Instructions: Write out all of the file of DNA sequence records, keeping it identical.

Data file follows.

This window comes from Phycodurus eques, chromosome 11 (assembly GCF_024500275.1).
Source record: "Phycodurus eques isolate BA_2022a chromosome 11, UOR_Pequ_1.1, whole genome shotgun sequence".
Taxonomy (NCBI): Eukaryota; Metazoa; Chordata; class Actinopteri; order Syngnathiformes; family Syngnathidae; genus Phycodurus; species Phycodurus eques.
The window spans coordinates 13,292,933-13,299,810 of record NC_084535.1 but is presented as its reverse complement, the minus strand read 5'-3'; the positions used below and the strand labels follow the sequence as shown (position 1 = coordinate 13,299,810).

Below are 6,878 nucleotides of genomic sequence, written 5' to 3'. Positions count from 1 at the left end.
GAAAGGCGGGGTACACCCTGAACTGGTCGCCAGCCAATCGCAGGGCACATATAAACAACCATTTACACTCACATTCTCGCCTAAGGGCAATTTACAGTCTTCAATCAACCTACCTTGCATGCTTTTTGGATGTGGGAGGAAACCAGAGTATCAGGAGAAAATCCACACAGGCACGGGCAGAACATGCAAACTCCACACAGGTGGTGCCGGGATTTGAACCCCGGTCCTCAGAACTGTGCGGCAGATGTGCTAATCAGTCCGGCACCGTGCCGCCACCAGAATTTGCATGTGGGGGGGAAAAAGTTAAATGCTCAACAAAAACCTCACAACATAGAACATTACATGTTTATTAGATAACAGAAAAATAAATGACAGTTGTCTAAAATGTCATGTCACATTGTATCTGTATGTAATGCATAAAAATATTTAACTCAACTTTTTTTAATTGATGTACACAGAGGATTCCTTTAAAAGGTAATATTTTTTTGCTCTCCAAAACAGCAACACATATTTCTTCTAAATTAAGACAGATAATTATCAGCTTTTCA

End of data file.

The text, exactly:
This window comes from Phycodurus eques, chromosome 11 (assembly GCF_024500275.1).
Source record: "Phycodurus eques isolate BA_2022a chromosome 11, UOR_Pequ_1.1, whole genome shotgun sequence".
Taxonomy (NCBI): Eukaryota; Metazoa; Chordata; class Actinopteri; order Syngnathiformes; family Syngnathidae; genus Phycodurus; species Phycodurus eques.
The window spans coordinates 13,292,933-13,299,810 of record NC_084535.1 but is presented as its reverse complement, the minus strand read 5'-3'; the positions used below and the strand labels follow the sequence as shown (position 1 = coordinate 13,299,810).

Below are 6,878 nucleotides of genomic sequence, written 5' to 3'. Positions count from 1 at the left end.
GAAAGGCGGGGTACACCCTGAACTGGTCGCCAGCCAATCGCAGGGCACATATAAACAACCATTTACACTCACATTCTCGCCTAAGGGCAATTTACAGTCTTCAATCAACCTACCTTGCATGCTTTTTGGATGTGGGAGGAAACCAGAGTATCAGGAGAAAATCCACACAGGCACGGGCAGAACATGCAAACTCCACACAGGTGGTGCCGGGATTTGAACCCCGGTCCTCAGAACTGTGCGGCAGATGTGCTAATCAGTCCGGCACCGTGCCGCCACCAGAATTTGCATGTGGGGGGGAAAAAGTTAAATGCTCAACAAAAACCTCACAACATAGAACATTACATGTTTATTAGATAACAGAAAAATAAATGACAGTTGTCTAAAATGTCATGTCACATTGTATCTGTATGTAATGCATAAAAATATTTAACTCAACTTTTTTTAATTGATGTACACAGAGGATTCCTTTAAAAGGTAATATTTTTTTGCTCTCCAAAACAGCAACACATATTTCTTCTAAATTAAGACAGATAATTATCAGCTTTTCA